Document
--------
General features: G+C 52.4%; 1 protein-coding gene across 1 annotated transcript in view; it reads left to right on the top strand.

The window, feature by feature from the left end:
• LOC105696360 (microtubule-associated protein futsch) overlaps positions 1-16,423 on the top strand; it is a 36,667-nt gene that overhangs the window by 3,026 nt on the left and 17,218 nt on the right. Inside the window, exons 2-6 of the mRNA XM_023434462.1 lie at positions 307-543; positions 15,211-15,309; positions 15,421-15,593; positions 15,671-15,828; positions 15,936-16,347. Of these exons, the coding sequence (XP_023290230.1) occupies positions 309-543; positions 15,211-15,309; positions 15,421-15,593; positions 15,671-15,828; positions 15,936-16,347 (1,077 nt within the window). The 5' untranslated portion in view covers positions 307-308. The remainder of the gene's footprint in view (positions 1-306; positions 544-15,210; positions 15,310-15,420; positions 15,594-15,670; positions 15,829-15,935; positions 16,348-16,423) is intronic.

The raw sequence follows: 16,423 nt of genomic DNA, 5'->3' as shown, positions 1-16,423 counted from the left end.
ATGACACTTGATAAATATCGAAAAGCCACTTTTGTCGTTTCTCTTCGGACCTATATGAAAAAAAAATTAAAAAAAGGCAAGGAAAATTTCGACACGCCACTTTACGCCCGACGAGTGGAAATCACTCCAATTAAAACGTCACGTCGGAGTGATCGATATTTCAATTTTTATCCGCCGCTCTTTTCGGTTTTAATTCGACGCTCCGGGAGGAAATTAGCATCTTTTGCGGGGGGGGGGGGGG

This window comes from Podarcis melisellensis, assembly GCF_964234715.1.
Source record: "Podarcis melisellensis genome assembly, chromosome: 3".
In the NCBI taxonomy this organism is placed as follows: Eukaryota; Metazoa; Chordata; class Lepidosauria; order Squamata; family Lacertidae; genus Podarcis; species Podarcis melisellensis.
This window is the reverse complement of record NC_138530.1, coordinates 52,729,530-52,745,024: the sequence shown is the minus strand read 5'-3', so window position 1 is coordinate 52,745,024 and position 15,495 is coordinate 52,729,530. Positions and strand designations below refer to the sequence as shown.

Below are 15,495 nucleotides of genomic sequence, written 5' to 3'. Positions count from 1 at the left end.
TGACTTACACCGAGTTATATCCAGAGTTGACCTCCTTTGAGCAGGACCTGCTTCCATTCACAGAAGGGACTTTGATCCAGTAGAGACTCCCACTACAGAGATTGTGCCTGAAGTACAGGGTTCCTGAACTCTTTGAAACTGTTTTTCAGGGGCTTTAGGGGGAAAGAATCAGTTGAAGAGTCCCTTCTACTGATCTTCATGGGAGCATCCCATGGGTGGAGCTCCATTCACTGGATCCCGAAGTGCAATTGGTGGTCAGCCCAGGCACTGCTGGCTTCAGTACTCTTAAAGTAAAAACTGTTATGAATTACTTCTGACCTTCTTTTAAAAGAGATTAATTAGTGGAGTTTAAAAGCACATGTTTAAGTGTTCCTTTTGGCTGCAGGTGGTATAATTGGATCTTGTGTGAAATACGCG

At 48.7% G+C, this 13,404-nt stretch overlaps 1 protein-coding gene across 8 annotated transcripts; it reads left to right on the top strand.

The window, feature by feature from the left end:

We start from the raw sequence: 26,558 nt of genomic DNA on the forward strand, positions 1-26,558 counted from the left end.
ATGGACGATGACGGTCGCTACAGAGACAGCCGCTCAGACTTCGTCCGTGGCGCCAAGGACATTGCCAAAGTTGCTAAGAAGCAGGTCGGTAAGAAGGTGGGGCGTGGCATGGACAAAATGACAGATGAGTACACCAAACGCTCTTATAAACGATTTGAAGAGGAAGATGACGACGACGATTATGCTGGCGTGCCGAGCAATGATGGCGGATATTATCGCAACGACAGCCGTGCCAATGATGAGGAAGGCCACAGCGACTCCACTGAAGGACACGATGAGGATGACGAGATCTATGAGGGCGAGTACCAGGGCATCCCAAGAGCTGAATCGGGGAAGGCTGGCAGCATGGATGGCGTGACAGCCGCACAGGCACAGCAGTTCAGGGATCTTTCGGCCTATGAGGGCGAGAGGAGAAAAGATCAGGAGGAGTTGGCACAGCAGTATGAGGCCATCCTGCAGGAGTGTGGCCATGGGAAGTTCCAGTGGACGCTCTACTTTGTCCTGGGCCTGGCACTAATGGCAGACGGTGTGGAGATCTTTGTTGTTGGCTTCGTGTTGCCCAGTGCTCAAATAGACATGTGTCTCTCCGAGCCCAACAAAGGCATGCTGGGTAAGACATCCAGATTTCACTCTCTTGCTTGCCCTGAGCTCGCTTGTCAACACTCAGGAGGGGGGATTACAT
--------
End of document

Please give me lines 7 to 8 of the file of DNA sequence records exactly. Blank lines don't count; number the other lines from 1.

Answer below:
Source record: "Podarcis melisellensis genome assembly, chromosome: 3".
In the NCBI taxonomy this organism is placed as follows: Eukaryota; Metazoa; Chordata; class Lepidosauria; order Squamata; family Lacertidae; genus Podarcis; species Podarcis melisellensis.